The David V. Tinder Collection of Michigan Photography consists of over 100,000 images in a variety of formats including daguerreotypes, ambrotypes, tintypes, cartes de visite, cabinet photographs, real photo postcards, stereographs, and mounted and unmounted paper prints. The collection is primarily made up of vernacular photographs of everyday life in Michigan taken by both professional and amateur photographers from the 1840s into the mid-twentieth century. In addition to supporting local history research, the collection has resources for the study of specific events and subjects. Included are images related to lumbering, mining, suburbanization; the industrialization of cities; travel and transportation; the impact of the automobile; the rise of middle-class leisure society; fashion and dress; ethnicity and race; the role of fraternal organizations in society; and the participation of photographers in business, domestic, and social life. The collection is only partially open for research.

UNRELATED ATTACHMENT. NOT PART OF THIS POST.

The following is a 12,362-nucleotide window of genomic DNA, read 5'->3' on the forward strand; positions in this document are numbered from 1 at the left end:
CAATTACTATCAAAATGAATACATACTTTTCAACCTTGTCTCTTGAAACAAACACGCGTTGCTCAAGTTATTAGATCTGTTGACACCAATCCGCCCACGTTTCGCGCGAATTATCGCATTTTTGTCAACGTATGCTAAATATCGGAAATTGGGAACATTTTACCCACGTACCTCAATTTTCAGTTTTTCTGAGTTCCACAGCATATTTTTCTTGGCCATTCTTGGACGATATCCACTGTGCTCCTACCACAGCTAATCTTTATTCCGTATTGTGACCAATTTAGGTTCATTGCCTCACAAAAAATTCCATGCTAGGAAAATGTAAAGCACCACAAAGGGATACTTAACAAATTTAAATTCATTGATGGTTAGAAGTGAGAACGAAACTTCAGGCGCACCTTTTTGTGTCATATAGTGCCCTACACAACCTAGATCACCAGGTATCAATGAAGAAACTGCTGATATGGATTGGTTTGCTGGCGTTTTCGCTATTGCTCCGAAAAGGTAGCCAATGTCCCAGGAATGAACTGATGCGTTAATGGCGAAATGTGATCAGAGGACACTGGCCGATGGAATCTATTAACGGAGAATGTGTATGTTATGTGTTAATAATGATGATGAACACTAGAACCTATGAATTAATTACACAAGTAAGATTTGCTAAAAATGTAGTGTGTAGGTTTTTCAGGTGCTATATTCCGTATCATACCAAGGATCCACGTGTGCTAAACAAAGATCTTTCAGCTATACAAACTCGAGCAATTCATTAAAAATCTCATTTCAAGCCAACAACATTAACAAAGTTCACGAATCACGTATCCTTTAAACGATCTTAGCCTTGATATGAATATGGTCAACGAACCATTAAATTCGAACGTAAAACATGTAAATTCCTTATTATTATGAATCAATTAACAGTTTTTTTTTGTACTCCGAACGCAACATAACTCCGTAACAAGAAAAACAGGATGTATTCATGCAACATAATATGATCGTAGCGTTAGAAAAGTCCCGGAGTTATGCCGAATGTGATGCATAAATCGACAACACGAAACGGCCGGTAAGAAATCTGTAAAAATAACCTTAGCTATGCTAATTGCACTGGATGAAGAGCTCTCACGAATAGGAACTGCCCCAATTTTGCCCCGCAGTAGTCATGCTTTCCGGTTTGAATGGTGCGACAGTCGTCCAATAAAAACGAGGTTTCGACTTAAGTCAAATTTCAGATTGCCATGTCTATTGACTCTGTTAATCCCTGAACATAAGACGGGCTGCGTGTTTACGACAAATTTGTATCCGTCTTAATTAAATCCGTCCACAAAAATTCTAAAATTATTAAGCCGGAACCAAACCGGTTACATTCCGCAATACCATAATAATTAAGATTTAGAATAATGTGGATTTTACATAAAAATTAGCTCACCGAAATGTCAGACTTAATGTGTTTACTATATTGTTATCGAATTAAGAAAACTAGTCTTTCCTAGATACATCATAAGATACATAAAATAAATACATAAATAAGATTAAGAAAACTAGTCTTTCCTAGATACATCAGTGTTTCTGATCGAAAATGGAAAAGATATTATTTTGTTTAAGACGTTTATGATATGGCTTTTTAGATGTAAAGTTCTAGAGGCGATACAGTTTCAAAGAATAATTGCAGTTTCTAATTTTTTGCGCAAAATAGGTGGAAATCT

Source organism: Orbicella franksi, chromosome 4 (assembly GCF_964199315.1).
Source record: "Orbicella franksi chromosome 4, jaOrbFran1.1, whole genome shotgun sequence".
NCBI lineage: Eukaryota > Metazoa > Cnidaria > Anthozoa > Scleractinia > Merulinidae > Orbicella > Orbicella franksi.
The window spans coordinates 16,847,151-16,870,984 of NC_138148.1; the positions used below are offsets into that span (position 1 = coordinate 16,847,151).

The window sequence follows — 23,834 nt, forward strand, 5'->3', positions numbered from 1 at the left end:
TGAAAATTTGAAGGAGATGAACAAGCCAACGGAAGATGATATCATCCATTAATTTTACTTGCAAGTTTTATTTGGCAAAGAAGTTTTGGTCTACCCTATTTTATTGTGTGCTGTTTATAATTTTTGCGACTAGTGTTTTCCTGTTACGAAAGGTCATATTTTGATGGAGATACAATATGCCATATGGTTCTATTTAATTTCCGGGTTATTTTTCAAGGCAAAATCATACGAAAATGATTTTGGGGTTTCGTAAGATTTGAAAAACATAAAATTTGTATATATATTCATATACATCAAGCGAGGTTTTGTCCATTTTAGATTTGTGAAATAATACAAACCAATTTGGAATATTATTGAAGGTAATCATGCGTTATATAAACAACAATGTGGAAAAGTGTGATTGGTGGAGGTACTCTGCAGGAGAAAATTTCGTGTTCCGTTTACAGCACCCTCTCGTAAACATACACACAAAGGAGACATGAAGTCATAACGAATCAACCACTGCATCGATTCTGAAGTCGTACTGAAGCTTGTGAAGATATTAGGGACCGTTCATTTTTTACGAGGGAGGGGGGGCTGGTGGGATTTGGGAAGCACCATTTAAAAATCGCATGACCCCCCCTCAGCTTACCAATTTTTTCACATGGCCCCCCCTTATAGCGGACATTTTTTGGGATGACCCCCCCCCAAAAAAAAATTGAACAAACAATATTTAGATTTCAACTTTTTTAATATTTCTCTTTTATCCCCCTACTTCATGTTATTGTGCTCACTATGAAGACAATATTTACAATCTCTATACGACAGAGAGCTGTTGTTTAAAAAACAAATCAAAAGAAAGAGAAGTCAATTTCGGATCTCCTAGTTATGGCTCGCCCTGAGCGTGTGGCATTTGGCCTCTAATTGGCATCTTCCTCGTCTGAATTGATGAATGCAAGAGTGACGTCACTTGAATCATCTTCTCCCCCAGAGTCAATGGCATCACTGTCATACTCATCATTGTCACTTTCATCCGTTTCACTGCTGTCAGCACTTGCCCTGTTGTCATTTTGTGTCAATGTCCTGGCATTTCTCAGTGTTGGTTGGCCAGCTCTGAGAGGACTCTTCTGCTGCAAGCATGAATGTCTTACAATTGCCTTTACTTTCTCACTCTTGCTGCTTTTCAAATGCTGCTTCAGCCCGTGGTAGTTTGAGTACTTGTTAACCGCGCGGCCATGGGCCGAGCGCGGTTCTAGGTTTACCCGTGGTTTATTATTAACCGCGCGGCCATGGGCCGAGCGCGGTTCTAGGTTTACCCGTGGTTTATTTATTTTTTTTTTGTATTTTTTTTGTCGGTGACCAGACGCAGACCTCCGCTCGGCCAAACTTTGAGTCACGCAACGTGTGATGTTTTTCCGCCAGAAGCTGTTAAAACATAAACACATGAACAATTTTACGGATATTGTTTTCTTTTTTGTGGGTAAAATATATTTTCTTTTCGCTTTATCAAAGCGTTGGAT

The subject contents of different photographic format series within the Tinder collection vary, depending in part upon how each format was historically used, and the date range of that format's popularity. For example, cartes de visite and cased images are most often formal studio portraits, while stereographs are likely to be outdoor views. Cabinet photographs are frequently portraits, but often composed with less formality than the cartes de visite and cased images. The postcards and the mounted prints contain very diverse subjects. The photographers' file contains many important and rare images of photographers, their galleries, promotional images, and the activities of photographers in the field. See individual series descriptions in the Contents List below for more specific details.
Included throughout are images by both professional and amateur photographers, although those by professionals are extant in far greater numbers.